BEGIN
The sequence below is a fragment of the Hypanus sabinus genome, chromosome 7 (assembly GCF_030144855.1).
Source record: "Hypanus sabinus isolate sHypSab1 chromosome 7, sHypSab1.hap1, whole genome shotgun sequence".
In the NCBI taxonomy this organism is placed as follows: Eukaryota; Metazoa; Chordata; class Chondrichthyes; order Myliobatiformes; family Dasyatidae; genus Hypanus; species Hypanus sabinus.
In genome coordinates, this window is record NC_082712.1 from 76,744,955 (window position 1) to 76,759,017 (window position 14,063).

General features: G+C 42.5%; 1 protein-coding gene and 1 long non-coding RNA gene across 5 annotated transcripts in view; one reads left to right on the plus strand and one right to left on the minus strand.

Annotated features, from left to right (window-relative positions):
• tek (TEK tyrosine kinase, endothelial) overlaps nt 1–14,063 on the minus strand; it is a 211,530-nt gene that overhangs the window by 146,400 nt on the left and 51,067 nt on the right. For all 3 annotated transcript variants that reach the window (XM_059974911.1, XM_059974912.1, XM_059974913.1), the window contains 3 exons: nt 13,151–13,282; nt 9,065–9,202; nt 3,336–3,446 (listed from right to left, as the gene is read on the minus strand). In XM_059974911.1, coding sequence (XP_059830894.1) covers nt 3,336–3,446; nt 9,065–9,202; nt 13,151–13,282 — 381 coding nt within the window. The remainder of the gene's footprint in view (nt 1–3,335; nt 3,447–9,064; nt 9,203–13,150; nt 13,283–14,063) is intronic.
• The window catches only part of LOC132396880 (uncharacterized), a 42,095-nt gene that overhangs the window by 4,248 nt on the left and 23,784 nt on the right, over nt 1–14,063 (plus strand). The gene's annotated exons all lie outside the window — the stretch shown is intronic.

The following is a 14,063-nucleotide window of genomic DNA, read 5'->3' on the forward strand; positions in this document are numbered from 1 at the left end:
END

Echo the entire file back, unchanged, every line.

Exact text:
The sequence below is a fragment of the Hypanus sabinus genome, chromosome 7 (assembly GCF_030144855.1).
Source record: "Hypanus sabinus isolate sHypSab1 chromosome 7, sHypSab1.hap1, whole genome shotgun sequence".
In the NCBI taxonomy this organism is placed as follows: Eukaryota; Metazoa; Chordata; class Chondrichthyes; order Myliobatiformes; family Dasyatidae; genus Hypanus; species Hypanus sabinus.
In genome coordinates, this window is record NC_082712.1 from 76,744,955 (window position 1) to 76,759,017 (window position 14,063).

General features: G+C 42.5%; 1 protein-coding gene and 1 long non-coding RNA gene across 5 annotated transcripts in view; one reads left to right on the plus strand and one right to left on the minus strand.

Annotated features, from left to right (window-relative positions):
• tek (TEK tyrosine kinase, endothelial) overlaps nt 1–14,063 on the minus strand; it is a 211,530-nt gene that overhangs the window by 146,400 nt on the left and 51,067 nt on the right. For all 3 annotated transcript variants that reach the window (XM_059974911.1, XM_059974912.1, XM_059974913.1), the window contains 3 exons: nt 13,151–13,282; nt 9,065–9,202; nt 3,336–3,446 (listed from right to left, as the gene is read on the minus strand). In XM_059974911.1, coding sequence (XP_059830894.1) covers nt 3,336–3,446; nt 9,065–9,202; nt 13,151–13,282 — 381 coding nt within the window. The remainder of the gene's footprint in view (nt 1–3,335; nt 3,447–9,064; nt 9,203–13,150; nt 13,283–14,063) is intronic.
• The window catches only part of LOC132396880 (uncharacterized), a 42,095-nt gene that overhangs the window by 4,248 nt on the left and 23,784 nt on the right, over nt 1–14,063 (plus strand). The gene's annotated exons all lie outside the window — the stretch shown is intronic.

The following is a 14,063-nucleotide window of genomic DNA, read 5'->3' on the forward strand; positions in this document are numbered from 1 at the left end: